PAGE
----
Neurons

About two weeks after conception, a fluid-filled cavity called the neural tube begins to form on the back of the human embryo. This neural tube will sink under the surface of the skin, and the two major structures of the central nervous system (CNS) will begin to differentiate. The top part of the tube will enlarge and become the brain; the bottom part will become the spinal cord. The cavity will persist through development and become the fluid-filled central canal of the spinal cord and the four ventricles of the brain. The ventricles and the central canal contain cerebrospinal fluid, a clear plasmalike fluid that supports and cushions the brain and also provides nutritive and eliminative functions for the CNS. At birth the average human brain weighs approximately 12 ounces (350 grams), a quarter of the size of the average adult brain, which is about 3 pounds (1,200 to 1,400 grams). Development of the brain in the first year is rapid, with the brain doubling in weight in the first six months.

The development of different brain areas depends on intrinsic and extrinsic factors. Internally, chemicals called neurotrophins promote the survival of neurons (the basic cells of the nervous system that are specialized to communicate electrochemically with one another) and help determine where and when neurons will form connections and become diverse neurological structures. Externally, diverse experiences enhance the survival of neurons and play a major role in the degree of development of different neurological areas. Research has demonstrated that the greater the exposure a child receives to a particular experience, the greater the development of the neurological area involved in processing that type of stimulation. While this phenomenon occurs throughout the life span, the greatest im pact of environmental stimulation in restructuring and reorganizing the brain occurs in the earliest years of life.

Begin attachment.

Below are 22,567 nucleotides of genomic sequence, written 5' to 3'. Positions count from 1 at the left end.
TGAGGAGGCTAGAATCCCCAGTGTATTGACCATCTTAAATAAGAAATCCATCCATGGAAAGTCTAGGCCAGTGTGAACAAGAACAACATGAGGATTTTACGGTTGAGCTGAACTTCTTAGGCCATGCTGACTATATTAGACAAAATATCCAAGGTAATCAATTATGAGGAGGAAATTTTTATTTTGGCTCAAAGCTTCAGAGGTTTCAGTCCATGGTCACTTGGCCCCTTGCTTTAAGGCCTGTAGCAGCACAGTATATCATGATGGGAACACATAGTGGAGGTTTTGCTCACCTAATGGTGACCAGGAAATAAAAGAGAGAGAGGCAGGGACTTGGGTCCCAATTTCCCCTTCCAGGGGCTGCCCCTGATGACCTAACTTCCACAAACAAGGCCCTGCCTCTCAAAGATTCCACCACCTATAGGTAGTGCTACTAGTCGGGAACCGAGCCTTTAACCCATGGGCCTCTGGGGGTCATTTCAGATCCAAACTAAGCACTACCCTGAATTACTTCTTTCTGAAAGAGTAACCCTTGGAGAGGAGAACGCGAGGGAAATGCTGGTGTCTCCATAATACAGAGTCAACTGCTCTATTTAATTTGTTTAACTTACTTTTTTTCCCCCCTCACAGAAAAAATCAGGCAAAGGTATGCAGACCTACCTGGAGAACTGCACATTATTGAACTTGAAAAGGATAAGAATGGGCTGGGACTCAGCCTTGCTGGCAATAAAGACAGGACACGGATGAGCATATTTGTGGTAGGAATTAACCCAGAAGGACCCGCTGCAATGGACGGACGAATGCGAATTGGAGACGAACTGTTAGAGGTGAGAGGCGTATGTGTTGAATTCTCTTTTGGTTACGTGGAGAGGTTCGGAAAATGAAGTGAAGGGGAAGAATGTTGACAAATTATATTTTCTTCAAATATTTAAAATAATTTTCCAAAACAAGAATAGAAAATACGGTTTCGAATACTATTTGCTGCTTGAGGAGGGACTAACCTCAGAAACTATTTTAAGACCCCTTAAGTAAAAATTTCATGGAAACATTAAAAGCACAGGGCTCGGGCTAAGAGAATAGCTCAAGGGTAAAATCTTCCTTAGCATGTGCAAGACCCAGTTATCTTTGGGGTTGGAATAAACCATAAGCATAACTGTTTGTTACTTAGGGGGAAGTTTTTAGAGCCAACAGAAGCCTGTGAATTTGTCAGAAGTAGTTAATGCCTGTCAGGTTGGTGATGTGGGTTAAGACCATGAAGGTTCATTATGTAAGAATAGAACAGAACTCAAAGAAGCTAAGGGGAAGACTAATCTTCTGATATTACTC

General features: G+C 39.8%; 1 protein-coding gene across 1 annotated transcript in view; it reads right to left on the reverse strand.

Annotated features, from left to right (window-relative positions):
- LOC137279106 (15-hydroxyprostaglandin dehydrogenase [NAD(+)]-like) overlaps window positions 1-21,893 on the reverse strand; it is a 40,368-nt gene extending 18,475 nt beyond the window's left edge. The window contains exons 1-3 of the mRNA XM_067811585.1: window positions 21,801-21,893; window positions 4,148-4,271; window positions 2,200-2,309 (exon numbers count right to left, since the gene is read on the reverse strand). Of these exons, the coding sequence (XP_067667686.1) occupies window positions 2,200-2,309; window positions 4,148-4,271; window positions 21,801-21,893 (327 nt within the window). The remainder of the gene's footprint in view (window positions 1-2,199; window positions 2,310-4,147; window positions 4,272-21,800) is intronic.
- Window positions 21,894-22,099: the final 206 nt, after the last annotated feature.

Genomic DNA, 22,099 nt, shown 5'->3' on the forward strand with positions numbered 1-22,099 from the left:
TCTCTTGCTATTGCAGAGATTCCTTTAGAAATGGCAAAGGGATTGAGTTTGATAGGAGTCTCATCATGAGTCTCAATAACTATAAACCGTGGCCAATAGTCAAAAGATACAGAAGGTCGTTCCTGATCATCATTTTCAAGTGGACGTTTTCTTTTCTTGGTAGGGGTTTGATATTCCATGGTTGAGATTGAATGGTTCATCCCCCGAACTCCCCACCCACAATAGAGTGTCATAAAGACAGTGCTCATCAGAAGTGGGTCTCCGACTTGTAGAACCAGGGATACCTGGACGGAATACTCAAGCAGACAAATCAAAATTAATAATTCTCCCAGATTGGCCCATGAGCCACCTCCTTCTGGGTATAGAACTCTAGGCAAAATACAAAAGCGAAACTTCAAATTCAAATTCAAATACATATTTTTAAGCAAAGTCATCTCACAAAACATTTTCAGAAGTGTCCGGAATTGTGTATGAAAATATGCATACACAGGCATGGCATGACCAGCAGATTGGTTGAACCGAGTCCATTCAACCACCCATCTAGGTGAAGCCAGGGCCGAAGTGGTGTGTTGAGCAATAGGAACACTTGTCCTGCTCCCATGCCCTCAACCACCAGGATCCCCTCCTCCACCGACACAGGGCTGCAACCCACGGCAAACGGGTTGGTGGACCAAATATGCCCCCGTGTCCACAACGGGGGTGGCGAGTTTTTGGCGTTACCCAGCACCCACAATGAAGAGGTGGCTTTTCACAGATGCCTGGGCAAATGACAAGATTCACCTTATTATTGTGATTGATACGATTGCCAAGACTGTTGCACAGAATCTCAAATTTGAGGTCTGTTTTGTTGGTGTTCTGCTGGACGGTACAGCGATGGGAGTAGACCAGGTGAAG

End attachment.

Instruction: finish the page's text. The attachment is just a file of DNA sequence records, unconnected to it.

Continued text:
Experience can alter the shape of the brain, but its basic architecture is determined before birth. The brain consists of three major subdivisions: the hindbrain (rhombencephalon, or "parallelogram-brain"), the midbrain (mesencephalon, or "midbrain"), and the forebrain (prosencephalon, or "forward brain"). The hindbrain is further subdivided into the myelen-cephalon ("marrow-brain") and the metencephalon ("after-brain"), while the forebrain is divided into the diencephalon ("between-brain") and the telencephalon ("end-brain"). To visualize roughly the locations of these brain areas in a person, one can hold an arm out, bend the elbow 90 degrees, and make a fist. If the forearm is the spinal cord, where the wrist enlarges into the base of the hand corresponds to the hindbrain, with the metencephalon farther up than the myelencephalon. The palm of the hand, enclosed by the fingers, would be the midbrain. The fingers would be analogous to the forebrain, with the topmost surface parts of the fingers being the telencephalon.

One can take the analogy a step further. If a fist is made with the fingers of the other hand and placed next to the fist previously made, each fist would represent the two cerebral hemispheres of the forebrain, with the skin of the fingers representing the forebrain's cerebral cortex, the six layers of cells that cover the two hemispheres. Finally, like close-fitting gloves, the meninges cover the cortex. The three layers of the meninges play a protective and nutritive role for the brain.

The more advanced the species, the greater the development of the forebrain in general and the cortex in particular. The emphasis here is placed on a neuroanatomical examination of the human brain, beginning with a look at the hindbrain and progressing to an investigation of the cerebral cortex. The terms "anterior" ("toward the front") and "posterior" ("toward the back") will be used frequently in describing the location of different brain structures. Additionally, the words "superior" ("above") and "inferior" ("below") will be used to describe vertical locations.

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